d.m.n.o. management company, LLC

1111 marcus avenue, suite 107
lake success, new york 11042

NYS Entity Status
ACTIVE

NYS Filing Date
AUGUST 15, 2014

NYS DOS ID#
4622541

County
QUEENS

Jurisdiction
NEW YORK

Registered Agent
NONE

NYS Entity Type
DOMESTIC LIMITED LIABILITY COMPANY

Name History
2014 - D.M.N.O. MANAGEMENT COMPANY, LLC









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  • AROUND THE WEB

  • Shareholders Demand More Drastic Shifts at Nestlé
    By STEPHANIE STROM - Tuesday Jun 27, 2017

    The changes requested by the Third Point hedge fund underscore the idea that legacy food brands must radically shake up their portfolios to remain profitable.

    Source: NYT > Home Page
  • Disney Slapped With Lawsuit Over ‘Guardians of the Galaxy,’ ‘Avengers: Age of Ultron’ Effects
    By Tim Kenneally, provided by
    - Monday Jul 17, 2017

    Visual effects firm says that Disney contracted with people who stole the technologyThe company was slapped with a lawsuit on Monday by a visual effects company, which claims that its technology was misappropriated for “Beauty and the Beast,” “Guardians of the Galaxy” and Avengers:“[I]n all of the film industry and media accolades about the record-breaking success of ‘Beauty and the Beast,’ and the acclaimed cutting-edge digital MOVA Contour technology that made the film’s success possible, nowhere is it mentioned that the patented and copyright-protected MOVA Contour technology was stolen from its inventor and developer, Rearden LLC, and its owner Rearden Mova LLC,” the suit reads.Nowhere is it mentioned that although Disney had previously contracted with Rearden LLC and its controlled entities on four previous major motion pictures to use MOVA Contour and knew of a Rearden Demand Letter to one of the thieves demanding immediate return of the stolen MOVA Contour system, Disney nonetheless contracted with the thieves to use the stolen MOVA Contour system.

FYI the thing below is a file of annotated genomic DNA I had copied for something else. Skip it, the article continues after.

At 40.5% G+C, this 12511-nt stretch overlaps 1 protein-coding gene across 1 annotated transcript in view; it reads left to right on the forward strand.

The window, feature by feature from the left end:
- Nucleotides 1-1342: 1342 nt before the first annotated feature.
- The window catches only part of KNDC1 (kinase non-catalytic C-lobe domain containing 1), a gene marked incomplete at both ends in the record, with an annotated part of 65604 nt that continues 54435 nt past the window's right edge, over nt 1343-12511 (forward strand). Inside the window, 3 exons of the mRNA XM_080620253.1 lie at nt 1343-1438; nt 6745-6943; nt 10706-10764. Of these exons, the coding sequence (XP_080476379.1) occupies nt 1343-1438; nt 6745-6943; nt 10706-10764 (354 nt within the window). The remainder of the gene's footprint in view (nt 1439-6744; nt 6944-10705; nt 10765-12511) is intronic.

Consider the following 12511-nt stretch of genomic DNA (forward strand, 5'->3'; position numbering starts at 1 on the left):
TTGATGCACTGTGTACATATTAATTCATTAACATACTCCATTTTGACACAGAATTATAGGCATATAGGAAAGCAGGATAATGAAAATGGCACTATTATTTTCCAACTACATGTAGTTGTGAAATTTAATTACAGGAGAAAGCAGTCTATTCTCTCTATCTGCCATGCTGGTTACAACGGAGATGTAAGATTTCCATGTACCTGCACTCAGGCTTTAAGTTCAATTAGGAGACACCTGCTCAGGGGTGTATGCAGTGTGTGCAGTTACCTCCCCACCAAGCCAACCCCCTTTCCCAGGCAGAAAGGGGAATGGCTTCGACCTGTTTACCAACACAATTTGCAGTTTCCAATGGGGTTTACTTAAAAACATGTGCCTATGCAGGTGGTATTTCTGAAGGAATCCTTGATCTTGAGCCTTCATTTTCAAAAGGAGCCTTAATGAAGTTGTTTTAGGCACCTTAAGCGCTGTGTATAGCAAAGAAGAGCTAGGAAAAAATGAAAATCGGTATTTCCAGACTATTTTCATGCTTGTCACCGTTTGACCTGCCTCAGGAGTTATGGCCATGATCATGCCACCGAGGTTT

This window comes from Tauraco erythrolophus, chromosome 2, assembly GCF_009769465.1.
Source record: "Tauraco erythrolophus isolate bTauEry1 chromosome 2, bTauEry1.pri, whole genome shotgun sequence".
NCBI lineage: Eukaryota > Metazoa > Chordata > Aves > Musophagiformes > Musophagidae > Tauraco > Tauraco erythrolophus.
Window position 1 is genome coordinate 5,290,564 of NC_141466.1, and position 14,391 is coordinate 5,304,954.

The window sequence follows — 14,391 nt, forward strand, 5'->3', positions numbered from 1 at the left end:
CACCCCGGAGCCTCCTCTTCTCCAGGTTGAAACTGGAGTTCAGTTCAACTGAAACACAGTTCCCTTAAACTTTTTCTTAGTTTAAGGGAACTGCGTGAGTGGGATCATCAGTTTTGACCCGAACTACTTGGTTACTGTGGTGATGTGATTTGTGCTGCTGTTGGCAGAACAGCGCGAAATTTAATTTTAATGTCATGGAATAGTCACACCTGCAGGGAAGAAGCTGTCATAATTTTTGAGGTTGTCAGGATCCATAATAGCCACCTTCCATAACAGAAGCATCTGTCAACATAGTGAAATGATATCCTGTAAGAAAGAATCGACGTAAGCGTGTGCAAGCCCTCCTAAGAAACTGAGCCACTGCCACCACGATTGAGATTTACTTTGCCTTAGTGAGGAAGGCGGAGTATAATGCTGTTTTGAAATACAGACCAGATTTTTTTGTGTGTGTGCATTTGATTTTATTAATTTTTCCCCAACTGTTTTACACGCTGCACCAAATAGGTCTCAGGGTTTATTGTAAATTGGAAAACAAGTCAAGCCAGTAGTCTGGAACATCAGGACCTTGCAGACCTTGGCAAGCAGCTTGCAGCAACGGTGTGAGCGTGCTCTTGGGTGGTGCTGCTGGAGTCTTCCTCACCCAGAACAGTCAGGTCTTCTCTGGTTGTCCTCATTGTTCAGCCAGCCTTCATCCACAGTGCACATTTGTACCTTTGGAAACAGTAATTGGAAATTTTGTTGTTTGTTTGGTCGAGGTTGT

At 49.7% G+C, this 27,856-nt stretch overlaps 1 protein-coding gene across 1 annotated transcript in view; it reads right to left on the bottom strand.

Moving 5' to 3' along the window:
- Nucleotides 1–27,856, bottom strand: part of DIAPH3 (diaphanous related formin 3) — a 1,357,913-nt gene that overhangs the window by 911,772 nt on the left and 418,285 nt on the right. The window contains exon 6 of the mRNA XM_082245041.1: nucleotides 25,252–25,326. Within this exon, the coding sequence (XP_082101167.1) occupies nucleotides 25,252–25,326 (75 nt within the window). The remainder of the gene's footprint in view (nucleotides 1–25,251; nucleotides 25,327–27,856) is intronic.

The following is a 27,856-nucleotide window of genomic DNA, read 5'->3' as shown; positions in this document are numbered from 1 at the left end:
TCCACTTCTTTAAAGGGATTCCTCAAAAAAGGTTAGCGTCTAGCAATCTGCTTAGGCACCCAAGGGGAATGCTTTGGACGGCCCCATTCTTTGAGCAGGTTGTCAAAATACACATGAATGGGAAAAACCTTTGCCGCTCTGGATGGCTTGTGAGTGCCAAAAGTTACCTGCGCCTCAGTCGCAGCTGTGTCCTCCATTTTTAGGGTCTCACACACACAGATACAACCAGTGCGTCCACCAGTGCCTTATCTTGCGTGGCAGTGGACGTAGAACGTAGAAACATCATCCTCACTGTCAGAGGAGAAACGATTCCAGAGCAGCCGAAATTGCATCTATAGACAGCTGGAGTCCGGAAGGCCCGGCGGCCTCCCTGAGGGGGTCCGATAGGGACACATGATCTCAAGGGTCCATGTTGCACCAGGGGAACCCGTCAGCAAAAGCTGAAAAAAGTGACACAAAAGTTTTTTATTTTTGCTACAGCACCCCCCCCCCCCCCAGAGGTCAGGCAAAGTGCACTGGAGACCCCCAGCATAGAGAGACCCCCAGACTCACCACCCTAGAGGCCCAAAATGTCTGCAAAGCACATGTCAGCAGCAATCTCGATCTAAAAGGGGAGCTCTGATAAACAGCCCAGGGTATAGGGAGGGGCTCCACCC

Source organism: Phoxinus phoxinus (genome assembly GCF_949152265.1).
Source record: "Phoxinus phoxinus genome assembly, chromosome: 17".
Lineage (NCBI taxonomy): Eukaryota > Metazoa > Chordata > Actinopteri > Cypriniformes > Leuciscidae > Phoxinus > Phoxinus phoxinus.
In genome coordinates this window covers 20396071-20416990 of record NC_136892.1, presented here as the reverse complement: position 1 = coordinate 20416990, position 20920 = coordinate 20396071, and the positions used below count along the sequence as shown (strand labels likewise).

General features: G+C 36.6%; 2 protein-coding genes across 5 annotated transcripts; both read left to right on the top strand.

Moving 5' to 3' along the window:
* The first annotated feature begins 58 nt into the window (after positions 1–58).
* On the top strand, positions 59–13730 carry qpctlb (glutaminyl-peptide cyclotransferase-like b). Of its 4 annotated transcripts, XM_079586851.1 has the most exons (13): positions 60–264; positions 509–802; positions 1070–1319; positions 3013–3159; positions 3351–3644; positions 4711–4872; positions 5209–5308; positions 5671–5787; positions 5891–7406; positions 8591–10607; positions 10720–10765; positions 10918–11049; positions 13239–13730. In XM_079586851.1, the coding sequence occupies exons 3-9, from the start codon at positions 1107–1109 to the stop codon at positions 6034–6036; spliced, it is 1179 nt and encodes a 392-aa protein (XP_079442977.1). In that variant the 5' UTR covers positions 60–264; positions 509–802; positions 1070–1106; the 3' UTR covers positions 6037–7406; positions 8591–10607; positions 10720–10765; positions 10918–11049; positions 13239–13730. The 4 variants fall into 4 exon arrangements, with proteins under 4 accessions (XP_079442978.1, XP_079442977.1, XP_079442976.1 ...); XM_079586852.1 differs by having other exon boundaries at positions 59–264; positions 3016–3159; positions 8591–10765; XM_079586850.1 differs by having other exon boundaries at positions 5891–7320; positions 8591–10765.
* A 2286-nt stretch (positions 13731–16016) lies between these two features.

Source: SFGATE.com: Daily Dish
  • Big Data tells mortgage traders an amazing amount about you
    By Matt Scully - Friday Jun 30, 2017

    The New York startup sucks in data from marketing firms, public loan filings, courthouses and dozens of other sources, and sells it to mortgage bond and loan traders.The vivid detail the company turns up — the types of stores borrowers tend to shop at and whether they rent out their homes on Airbnb, for example — may unsettle privacy advocates, but it’s a boon for investors trying to figure out how likely homeowners are to pay their obligations.Across the world of finance, startups are using big data to try to improve Wall Street’s success with everything from consumer lending to stock trading.The average fund manager can gain 0.4 to 0.7 percentage point of return by using more intelligent data when trading mortgages, at least for home loans that haven’t been bundled into securities, according to John Ardy, CEO of Resitrader, an institutional marketplace for home loans.“We’re concerned about how this information is shared, and how it can have adverse consequences for individuals without their even realizing it,” said Lee Tien, a senior staff attorney at the Electronic Frontier Foundation, a nonprofit focusing on civil liberties.[...] money managers using information they get from TheNumber could face accusations of discriminating against borrowers based on race or religion if it turns out the factors the company looks at tend to single out particular types of people, said Frank Pasquale, a professor at the University of Maryland’s Francis King Carey School of Law.Fund managers that use TheNumber are typically buying subprime mortgages, many of which have defaulted.TheNumber tries to determine how much pride a homeowner probably has in his or her property, based on information it gleans from third parties, such as whether the resident tends to click on online ads from home improvement and gardening stores.Experian, for example, tries to make sure investors can’t readily determine borrowers’ identities when it hands out mortgage data, said Michele Raneri, a vice president of analytics and new business development at Experian.Added information about borrowers could boost transparency in the mortgage bond market, where getting information about creditworthiness and prices can be much harder than in other debt markets.“Investors in every other market get to see what they are buying — but not mortgage bond investors,” said Adam Murphy, founder of Empirasign Strategies LLC, a trading data firm for mortgage bond professionals.